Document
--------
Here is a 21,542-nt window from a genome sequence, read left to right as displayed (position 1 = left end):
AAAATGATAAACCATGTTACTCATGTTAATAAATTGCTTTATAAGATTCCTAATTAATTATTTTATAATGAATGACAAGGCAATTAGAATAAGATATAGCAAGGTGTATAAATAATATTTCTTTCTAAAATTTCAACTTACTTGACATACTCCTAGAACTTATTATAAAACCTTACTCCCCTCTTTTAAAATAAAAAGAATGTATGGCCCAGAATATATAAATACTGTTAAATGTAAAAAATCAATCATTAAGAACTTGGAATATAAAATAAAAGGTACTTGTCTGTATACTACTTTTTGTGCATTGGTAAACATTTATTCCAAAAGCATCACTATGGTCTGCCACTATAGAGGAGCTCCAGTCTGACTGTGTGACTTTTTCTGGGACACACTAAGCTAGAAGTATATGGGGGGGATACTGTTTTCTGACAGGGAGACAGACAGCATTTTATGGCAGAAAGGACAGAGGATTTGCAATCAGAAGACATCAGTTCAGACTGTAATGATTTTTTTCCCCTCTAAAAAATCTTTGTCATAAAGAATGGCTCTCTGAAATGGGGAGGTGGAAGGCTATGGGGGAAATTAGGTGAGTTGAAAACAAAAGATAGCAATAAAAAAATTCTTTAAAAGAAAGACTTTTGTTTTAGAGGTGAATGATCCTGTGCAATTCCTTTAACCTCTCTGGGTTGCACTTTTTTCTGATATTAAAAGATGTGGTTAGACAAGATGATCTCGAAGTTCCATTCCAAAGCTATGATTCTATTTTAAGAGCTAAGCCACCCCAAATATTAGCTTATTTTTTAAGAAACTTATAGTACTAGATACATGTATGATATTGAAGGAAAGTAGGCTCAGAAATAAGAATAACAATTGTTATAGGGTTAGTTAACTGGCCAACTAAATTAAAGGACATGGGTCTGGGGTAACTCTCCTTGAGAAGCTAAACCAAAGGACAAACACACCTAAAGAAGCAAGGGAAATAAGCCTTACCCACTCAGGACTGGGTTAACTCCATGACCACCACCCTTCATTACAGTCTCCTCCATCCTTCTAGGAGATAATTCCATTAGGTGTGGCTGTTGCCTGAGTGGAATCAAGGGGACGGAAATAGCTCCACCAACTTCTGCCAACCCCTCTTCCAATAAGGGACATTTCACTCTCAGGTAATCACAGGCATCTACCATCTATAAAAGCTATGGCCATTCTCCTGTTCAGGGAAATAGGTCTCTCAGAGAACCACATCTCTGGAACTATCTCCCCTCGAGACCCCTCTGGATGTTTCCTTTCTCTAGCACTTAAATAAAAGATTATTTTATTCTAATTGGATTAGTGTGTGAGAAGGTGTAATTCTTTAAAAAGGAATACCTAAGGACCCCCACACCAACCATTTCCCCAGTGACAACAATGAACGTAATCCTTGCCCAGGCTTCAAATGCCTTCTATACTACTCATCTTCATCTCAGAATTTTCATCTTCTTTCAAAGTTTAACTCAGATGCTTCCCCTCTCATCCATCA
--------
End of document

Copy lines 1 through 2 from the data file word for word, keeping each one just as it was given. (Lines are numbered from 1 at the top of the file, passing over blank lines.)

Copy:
Here is a 21,542-nt window from a genome sequence, read left to right as displayed (position 1 = left end):
AAAATGATAAACCATGTTACTCATGTTAATAAATTGCTTTATAAGATTCCTAATTAATTATTTTATAATGAATGACAAGGCAATTAGAATAAGATATAGCAAGGTGTATAAATAATATTTCTTTCTAAAATTTCAACTTACTTGACATACTCCTAGAACTTATTATAAAACCTTACTCCCCTCTTTTAAAATAAAAAGAATGTATGGCCCAGAATATATAAATACTGTTAAATGTAAAAAATCAATCATTAAGAACTTGGAATATAAAATAAAAGGTACTTGTCTGTATACTACTTTTTGTGCATTGGTAAACATTTATTCCAAAAGCATCACTATGGTCTGCCACTATAGAGGAGCTCCAGTCTGACTGTGTGACTTTTTCTGGGACACACTAAGCTAGAAGTATATGGGGGGGATACTGTTTTCTGACAGGGAGACAGACAGCATTTTATGGCAGAAAGGACAGAGGATTTGCAATCAGAAGACATCAGTTCAGACTGTAATGATTTTTTTCCCCTCTAAAAAATCTTTGTCATAAAGAATGGCTCTCTGAAATGGGGAGGTGGAAGGCTATGGGGGAAATTAGGTGAGTTGAAAACAAAAGATAGCAATAAAAAAATTCTTTAAAAGAAAGACTTTTGTTTTAGAGGTGAATGATCCTGTGCAATTCCTTTAACCTCTCTGGGTTGCACTTTTTTCTGATATTAAAAGATGTGGTTAGACAAGATGATCTCGAAGTTCCATTCCAAAGCTATGATTCTATTTTAAGAGCTAAGCCACCCCAAATATTAGCTTATTTTTTAAGAAACTTATAGTACTAGATACATGTATGATATTGAAGGAAAGTAGGCTCAGAAATAAGAATAACAATTGTTATAGGGTTAGTTAACTGGCCAACTAAATTAAAGGACATGGGTCTGGGGTAACTCTCCTTGAGAAGCTAAACCAAAGGACAAACACACCTAAAGAAGCAAGGGAAATAAGCCTTACCCACTCAGGACTGGGTTAACTCCATGACCACCACCCTTCATTACAGTCTCCTCCATCCTTCTAGGAGATAATTCCATTAGGTGTGGCTGTTGCCTGAGTGGAATCAAGGGGACGGAAATAGCTCCACCAACTTCTGCCAACCCCTCTTCCAATAAGGGACATTTCACTCTCAGGTAATCACAGGCATCTACCATCTATAAAAGCTATGGCCATTCTCCTGTTCAGGGAAATAGGTCTCTCAGAGAACCACATCTCTGGAACTATCTCCCCTCGAGACCCCTCTGGATGTTTCCTTTCTCTAGCACTTAAATAAAAGATTATTTTATTCTAATTGGATTAGTGTGTGAGAAGGTGTAATTCTTTAAAAAGGAATACCTAAGGACCCCCACACCAACCATTTCCCCAGTGACAACAATGAACGTAATCCTTGCCCAGGCTTCAAATGCCTTCTATACTACTCATCTTCATCTCAGAATTTTCATCTTCTTTCAAAGTTTAACTCAGATGCTTCCCCTCTCATCCATCA